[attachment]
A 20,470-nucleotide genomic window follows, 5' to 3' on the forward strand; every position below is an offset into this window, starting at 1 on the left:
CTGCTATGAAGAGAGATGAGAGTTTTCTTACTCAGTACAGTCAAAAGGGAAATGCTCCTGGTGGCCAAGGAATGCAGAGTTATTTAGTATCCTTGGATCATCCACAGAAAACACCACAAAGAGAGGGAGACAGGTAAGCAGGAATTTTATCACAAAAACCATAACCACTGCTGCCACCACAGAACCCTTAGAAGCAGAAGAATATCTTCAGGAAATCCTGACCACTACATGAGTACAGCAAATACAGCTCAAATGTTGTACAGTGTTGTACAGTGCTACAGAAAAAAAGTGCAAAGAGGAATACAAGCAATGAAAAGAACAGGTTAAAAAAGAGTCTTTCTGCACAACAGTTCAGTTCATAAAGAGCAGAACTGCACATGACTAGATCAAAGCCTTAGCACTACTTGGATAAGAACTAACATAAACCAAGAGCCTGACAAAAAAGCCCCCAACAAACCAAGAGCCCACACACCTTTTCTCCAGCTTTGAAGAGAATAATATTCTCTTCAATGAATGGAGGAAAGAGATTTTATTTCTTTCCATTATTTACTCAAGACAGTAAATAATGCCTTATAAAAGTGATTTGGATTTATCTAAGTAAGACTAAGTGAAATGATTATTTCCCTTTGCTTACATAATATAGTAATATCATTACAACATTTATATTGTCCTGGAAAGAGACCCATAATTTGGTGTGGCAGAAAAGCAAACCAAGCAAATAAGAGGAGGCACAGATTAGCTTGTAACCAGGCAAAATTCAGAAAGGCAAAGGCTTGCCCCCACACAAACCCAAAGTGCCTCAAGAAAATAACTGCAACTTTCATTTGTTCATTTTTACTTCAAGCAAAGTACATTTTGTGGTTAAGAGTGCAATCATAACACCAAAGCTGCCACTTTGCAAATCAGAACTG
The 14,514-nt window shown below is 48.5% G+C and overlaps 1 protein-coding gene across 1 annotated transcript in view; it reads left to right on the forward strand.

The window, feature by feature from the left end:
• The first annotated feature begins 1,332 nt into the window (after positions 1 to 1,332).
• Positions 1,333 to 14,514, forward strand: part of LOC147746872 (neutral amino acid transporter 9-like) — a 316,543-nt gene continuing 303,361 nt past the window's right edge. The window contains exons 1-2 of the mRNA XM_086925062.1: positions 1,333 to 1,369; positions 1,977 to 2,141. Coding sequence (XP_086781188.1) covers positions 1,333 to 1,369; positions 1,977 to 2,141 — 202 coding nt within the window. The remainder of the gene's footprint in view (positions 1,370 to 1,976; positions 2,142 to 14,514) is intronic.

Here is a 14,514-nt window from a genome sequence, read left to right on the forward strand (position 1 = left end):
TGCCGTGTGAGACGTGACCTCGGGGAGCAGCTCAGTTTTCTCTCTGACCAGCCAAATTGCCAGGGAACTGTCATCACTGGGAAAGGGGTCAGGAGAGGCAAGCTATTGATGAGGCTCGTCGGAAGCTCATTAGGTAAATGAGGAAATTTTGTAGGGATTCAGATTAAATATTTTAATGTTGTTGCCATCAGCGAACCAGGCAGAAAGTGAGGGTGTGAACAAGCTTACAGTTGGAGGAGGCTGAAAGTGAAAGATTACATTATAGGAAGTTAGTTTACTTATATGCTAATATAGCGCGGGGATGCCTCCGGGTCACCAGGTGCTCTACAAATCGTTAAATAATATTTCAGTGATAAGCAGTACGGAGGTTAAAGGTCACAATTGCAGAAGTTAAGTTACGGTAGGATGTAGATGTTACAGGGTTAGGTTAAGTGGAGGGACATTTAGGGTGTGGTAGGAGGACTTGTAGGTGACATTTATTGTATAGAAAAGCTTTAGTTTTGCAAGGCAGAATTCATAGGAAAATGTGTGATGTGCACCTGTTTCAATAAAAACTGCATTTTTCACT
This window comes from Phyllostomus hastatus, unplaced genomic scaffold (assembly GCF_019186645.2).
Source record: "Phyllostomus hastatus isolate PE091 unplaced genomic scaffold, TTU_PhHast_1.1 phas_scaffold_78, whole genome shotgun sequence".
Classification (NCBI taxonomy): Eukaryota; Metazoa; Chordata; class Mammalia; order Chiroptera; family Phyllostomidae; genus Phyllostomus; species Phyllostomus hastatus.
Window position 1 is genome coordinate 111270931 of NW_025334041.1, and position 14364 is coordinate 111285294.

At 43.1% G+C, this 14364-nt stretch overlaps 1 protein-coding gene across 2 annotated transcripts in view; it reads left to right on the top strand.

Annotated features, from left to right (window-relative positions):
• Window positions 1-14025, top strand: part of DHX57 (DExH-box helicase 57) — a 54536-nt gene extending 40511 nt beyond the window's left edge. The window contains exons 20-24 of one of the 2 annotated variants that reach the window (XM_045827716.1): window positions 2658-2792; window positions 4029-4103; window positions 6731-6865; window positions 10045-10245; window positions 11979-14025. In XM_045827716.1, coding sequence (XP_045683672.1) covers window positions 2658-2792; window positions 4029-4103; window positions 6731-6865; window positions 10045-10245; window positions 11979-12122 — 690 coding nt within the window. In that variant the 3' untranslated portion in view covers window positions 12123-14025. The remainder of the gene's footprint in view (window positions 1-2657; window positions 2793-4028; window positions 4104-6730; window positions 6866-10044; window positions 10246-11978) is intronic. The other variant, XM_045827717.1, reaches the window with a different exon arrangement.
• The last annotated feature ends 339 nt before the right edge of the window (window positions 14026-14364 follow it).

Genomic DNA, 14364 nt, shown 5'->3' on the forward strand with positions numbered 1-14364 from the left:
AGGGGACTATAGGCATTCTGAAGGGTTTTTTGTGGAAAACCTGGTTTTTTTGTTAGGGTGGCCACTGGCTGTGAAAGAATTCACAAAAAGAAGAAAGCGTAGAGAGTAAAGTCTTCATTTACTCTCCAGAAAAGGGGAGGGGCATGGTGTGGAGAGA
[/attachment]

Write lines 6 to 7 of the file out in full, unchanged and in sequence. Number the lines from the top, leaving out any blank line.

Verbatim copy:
• Positions 1,333 to 14,514, forward strand: part of LOC147746872 (neutral amino acid transporter 9-like) — a 316,543-nt gene continuing 303,361 nt past the window's right edge. The window contains exons 1-2 of the mRNA XM_086925062.1: positions 1,333 to 1,369; positions 1,977 to 2,141. Coding sequence (XP_086781188.1) covers positions 1,333 to 1,369; positions 1,977 to 2,141 — 202 coding nt within the window. The remainder of the gene's footprint in view (positions 1,370 to 1,976; positions 2,142 to 14,514) is intronic.

Here is a 14,514-nt window from a genome sequence, read left to right on the forward strand (position 1 = left end):